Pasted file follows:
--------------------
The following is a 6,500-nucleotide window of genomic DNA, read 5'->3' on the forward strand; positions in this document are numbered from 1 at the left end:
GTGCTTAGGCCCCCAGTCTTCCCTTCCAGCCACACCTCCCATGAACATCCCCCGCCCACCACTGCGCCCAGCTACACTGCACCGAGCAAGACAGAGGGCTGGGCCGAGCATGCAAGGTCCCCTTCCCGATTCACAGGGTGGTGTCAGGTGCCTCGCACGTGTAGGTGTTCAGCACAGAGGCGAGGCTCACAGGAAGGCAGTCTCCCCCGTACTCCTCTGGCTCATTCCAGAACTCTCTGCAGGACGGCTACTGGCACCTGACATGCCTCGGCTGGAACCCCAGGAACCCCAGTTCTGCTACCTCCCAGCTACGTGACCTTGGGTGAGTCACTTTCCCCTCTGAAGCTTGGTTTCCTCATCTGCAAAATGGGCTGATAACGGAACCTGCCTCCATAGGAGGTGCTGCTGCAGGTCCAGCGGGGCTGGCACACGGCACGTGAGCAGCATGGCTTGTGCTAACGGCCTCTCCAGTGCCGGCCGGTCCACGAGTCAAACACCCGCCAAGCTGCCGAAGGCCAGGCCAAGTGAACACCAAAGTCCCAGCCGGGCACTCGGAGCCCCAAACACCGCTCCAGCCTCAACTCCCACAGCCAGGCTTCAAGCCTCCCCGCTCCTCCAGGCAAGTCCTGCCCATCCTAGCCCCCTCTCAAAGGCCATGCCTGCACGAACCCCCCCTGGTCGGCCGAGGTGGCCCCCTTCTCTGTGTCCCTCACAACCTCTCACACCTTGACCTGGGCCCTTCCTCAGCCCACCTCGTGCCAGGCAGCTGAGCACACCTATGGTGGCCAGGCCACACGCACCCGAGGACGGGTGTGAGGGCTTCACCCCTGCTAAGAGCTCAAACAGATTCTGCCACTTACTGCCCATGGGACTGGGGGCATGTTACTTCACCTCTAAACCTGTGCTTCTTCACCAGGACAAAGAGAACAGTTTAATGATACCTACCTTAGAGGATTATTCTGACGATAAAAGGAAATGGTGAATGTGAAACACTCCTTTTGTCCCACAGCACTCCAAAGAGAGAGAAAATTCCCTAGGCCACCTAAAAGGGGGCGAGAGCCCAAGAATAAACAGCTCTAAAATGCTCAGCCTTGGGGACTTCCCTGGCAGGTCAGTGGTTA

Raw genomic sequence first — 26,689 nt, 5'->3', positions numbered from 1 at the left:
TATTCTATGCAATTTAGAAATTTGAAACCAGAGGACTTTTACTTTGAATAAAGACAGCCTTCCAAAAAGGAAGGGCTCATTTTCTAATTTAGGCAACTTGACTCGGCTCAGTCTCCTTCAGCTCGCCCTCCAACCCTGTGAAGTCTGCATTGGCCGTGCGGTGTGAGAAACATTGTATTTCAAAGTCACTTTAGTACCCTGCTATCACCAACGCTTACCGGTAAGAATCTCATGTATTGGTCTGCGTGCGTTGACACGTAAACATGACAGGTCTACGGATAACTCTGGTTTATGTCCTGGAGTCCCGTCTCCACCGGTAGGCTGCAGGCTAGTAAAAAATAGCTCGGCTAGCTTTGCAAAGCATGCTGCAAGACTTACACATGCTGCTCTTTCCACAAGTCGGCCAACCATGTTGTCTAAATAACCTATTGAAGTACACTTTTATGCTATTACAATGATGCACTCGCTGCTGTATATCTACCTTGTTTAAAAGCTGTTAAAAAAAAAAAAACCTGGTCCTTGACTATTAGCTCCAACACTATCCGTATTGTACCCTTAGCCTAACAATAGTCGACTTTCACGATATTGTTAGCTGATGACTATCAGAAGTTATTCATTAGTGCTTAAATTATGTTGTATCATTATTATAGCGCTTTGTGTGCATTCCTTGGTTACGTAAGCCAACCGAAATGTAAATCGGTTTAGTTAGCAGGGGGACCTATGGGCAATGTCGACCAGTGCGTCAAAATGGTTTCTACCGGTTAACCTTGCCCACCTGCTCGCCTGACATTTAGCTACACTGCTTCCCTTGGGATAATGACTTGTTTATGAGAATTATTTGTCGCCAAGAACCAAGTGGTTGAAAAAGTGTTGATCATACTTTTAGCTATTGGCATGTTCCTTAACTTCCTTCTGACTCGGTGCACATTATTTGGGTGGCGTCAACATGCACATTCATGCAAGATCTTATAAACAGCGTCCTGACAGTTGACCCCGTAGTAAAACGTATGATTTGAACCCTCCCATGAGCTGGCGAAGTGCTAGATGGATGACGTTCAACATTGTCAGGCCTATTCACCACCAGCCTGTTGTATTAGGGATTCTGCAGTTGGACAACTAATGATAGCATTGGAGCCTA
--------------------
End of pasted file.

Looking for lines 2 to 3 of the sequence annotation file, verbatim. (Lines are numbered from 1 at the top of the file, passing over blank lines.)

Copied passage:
GTGCTTAGGCCCCCAGTCTTCCCTTCCAGCCACACCTCCCATGAACATCCCCCGCCCACCACTGCGCCCAGCTACACTGCACCGAGCAAGACAGAGGGCTGGGCCGAGCATGCAAGGTCCCCTTCCCGATTCACAGGGTGGTGTCAGGTGCCTCGCACGTGTAGGTGTTCAGCACAGAGGCGAGGCTCACAGGAAGGCAGTCTCCCCCGTACTCCTCTGGCTCATTCCAGAACTCTCTGCAGGACGGCTACTGGCACCTGACATGCCTCGGCTGGAACCCCAGGAACCCCAGTTCTGCTACCTCCCAGCTACGTGACCTTGGGTGAGTCACTTTCCCCTCTGAAGCTTGGTTTCCTCATCTGCAAAATGGGCTGATAACGGAACCTGCCTCCATAGGAGGTGCTGCTGCAGGTCCAGCGGGGCTGGCACACGGCACGTGAGCAGCATGGCTTGTGCTAACGGCCTCTCCAGTGCCGGCCGGTCCACGAGTCAAACACCCGCCAAGCTGCCGAAGGCCAGGCCAAGTGAACACCAAAGTCCCAGCCGGGCACTCGGAGCCCCAAACACCGCTCCAGCCTCAACTCCCACAGCCAGGCTTCAAGCCTCCCCGCTCCTCCAGGCAAGTCCTGCCCATCCTAGCCCCCTCTCAAAGGCCATGCCTGCACGAACCCCCCCTGGTCGGCCGAGGTGGCCCCCTTCTCTGTGTCCCTCACAACCTCTCACACCTTGACCTGGGCCCTTCCTCAGCCCACCTCGTGCCAGGCAGCTGAGCACACCTATGGTGGCCAGGCCACACGCACCCGAGGACGGGTGTGAGGGCTTCACCCCTGCTAAGAGCTCAAACAGATTCTGCCACTTACTGCCCATGGGACTGGGGGCATGTTACTTCACCTCTAAACCTGTGCTTCTTCACCAGGACAAAGAGAACAGTTTAATGATACCTACCTTAGAGGATTATTCTGACGATAAAAGGAAATGGTGAATGTGAAACACTCCTTTTGTCCCACAGCACTCCAAAGAGAGAGAAAATTCCCTAGGCCACCTAAAAGGGGGCGAGAGCCCAAGAATAAACAGCTCTAAAATGCTCAGCCTTGGGGACTTCCCTGGCAGGTCAGTGGTTA

Raw genomic sequence first — 26,689 nt, 5'->3', positions numbered from 1 at the left: